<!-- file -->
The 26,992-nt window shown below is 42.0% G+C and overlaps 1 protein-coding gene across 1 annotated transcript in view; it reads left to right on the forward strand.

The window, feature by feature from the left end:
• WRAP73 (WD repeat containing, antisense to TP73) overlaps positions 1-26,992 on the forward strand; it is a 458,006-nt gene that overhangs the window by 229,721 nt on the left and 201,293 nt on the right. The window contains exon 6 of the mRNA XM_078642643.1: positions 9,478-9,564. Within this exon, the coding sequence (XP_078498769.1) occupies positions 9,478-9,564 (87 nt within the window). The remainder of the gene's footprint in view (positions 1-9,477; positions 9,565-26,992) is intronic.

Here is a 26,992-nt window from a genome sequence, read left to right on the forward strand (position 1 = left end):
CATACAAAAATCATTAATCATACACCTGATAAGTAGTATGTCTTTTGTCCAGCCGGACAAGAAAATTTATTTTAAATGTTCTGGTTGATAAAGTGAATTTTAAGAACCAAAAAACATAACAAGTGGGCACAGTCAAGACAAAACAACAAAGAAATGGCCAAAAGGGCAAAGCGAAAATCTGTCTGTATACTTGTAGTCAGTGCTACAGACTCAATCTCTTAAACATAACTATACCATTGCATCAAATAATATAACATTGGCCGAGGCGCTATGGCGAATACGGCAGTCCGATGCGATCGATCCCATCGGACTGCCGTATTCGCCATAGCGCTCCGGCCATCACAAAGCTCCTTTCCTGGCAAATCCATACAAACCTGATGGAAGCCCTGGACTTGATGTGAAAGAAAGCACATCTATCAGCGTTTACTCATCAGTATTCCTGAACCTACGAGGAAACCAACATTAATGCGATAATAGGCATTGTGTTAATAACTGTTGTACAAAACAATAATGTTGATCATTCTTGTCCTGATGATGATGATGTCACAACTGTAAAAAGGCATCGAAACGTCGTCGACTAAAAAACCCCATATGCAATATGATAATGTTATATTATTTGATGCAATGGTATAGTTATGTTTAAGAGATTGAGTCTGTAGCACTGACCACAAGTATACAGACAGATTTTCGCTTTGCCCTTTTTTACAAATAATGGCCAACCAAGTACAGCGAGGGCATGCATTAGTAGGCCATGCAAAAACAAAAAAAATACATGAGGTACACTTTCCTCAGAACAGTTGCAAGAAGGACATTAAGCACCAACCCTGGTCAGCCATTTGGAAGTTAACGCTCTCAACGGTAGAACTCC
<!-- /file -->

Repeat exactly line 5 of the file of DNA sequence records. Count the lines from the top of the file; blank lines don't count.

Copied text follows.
CATACAAAAATCATTAATCATACACCTGATAAGTAGTATGTCTTTTGTCCAGCCGGACAAGAAAATTTATTTTAAATGTTCTGGTTGATAAAGTGAATTTTAAGAACCAAAAAACATAACAAGTGGGCACAGTCAAGACAAAACAACAAAGAAATGGCCAAAAGGGCAAAGCGAAAATCTGTCTGTATACTTGTAGTCAGTGCTACAGACTCAATCTCTTAAACATAACTATACCATTGCATCAAATAATATAACATTGGCCGAGGCGCTATGGCGAATACGGCAGTCCGATGCGATCGATCCCATCGGACTGCCGTATTCGCCATAGCGCTCCGGCCATCACAAAGCTCCTTTCCTGGCAAATCCATACAAACCTGATGGAAGCCCTGGACTTGATGTGAAAGAAAGCACATCTATCAGCGTTTACTCATCAGTATTCCTGAACCTACGAGGAAACCAACATTAATGCGATAATAGGCATTGTGTTAATAACTGTTGTACAAAACAATAATGTTGATCATTCTTGTCCTGATGATGATGATGTCACAACTGTAAAAAGGCATCGAAACGTCGTCGACTAAAAAACCCCATATGCAATATGATAATGTTATATTATTTGATGCAATGGTATAGTTATGTTTAAGAGATTGAGTCTGTAGCACTGACCACAAGTATACAGACAGATTTTCGCTTTGCCCTTTTTTACAAATAATGGCCAACCAAGTACAGCGAGGGCATGCATTAGTAGGCCATGCAAAAACAAAAAAAATACATGAGGTACACTTTCCTCAGAACAGTTGCAAGAAGGACATTAAGCACCAACCCTGGTCAGCCATTTGGAAGTTAACGCTCTCAACGGTAGAACTCC